GREEN program fuses internship and study abroad in two week journey to Reykjavik
UND students Alex Wilson and Taylor Storley spent spring break in Iceland, which, despite its name, was warmer than Grand Forks.
The duo wasn’t taking the week off to catch a tan; their trip was with the GREEN Program, a national organization that combines the features of traditional internships with study abroad programs to help students advance careers in green energy.
“Study Abroad is pretty difficult to correlate with the courses that UND requires,” Wilson said. “So they kind of created this program to get a Study Abroad without necessarily taking the academic hit and setback.”
Wilson and Storley were accompanied by 24 other engineering students from colleges including Rutgers, University of Iowa and University of Wisconsin.
“Everyone was from a different discipline of engineering and everyone really came with different perspectives,” Wilson said.
As a petroleum engineering major, Wilson is aware his discipline is a non-green one, but made it his goal to become as cross-educated and cross-connected as possible on this trip. He said he hopes to spark collaboration between oil and green energy companies and help them share technology.
The GREEN Program helped Wilson take steps toward this goal through networking and field experience.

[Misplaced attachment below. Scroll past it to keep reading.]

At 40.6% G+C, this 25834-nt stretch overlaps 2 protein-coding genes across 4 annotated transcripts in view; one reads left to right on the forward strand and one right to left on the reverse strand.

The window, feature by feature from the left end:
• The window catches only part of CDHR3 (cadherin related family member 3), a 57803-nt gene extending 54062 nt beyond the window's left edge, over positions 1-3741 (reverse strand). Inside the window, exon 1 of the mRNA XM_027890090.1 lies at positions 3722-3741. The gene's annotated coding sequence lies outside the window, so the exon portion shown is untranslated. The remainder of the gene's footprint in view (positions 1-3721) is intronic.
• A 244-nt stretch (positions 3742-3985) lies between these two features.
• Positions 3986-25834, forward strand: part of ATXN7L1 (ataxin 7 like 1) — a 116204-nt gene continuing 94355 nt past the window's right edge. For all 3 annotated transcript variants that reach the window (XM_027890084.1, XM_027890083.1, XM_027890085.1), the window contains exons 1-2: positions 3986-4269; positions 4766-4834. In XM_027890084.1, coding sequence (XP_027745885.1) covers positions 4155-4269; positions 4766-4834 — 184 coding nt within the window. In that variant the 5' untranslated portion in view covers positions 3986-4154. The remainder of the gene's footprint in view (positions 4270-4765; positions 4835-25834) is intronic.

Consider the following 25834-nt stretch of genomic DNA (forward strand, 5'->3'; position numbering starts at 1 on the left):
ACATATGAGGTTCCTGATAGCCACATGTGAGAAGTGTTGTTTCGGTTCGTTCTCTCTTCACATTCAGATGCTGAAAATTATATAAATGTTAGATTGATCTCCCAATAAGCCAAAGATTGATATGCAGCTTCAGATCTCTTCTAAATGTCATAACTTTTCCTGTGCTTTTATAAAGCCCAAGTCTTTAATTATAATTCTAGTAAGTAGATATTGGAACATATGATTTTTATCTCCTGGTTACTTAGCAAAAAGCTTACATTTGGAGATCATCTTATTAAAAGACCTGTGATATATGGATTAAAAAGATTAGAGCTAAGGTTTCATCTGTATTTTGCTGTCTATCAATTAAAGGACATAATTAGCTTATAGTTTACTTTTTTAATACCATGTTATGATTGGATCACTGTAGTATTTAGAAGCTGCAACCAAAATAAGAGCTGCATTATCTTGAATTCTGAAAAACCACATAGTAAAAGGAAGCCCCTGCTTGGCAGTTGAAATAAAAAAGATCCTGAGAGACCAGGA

“Learning, in theory, is always great — there is nothing wrong with it,” Wilson said. “But it is so different seeing it in a classroom than when you get to see it being applied. (The program) laid out their expectation of us on the very first day. They made it clear that we were there to learn (first), and then we were there to go on adventures as well.”
Wilson said he became friends with the other students on the trip, and continues to connect with them through a Facebook group.
“I believe it is very important, me networking with all engineers and people with the same aspirations and goals,” he said. “It’s really creating a network that could be very strong for the future.”
While the trip was academically and professionally focused, the group went mountain climbing to hot springs, camping and went behind a waterfall.
“We never really stayed in the same place more than one night,” Wilson said. “We were bouncing all over the island and did all sorts of things.”
Just getting to Iceland’s capital, Reykjavik, was an adventure. The GREEN Program tries to make study abroad trips as cheap and efficient as possible, so Storley and Wilson drove to Winnipeg and flew to Saskatoon, Edmonton and then on to Iceland’s main international airport in Keflavik.
Once in Iceland, the students were split into groups and worked on capstone projects for earned academic credit. They also attended lectures at the Iceland School of Energy master’s program and were granted access to world leading green energy facilities.
By the end of the trip, Wilson was nominated as an ambassador to Iceland by the chancellor of UND.
“It’s a big world, and there is always something to learn,” Wilson said. “There is always someone to teach you and everyone has something to learn.”
Mathew McKay is a staff writer and Sam Wigness is the features editor for The Dakota Student. They can be reached at [email protected]
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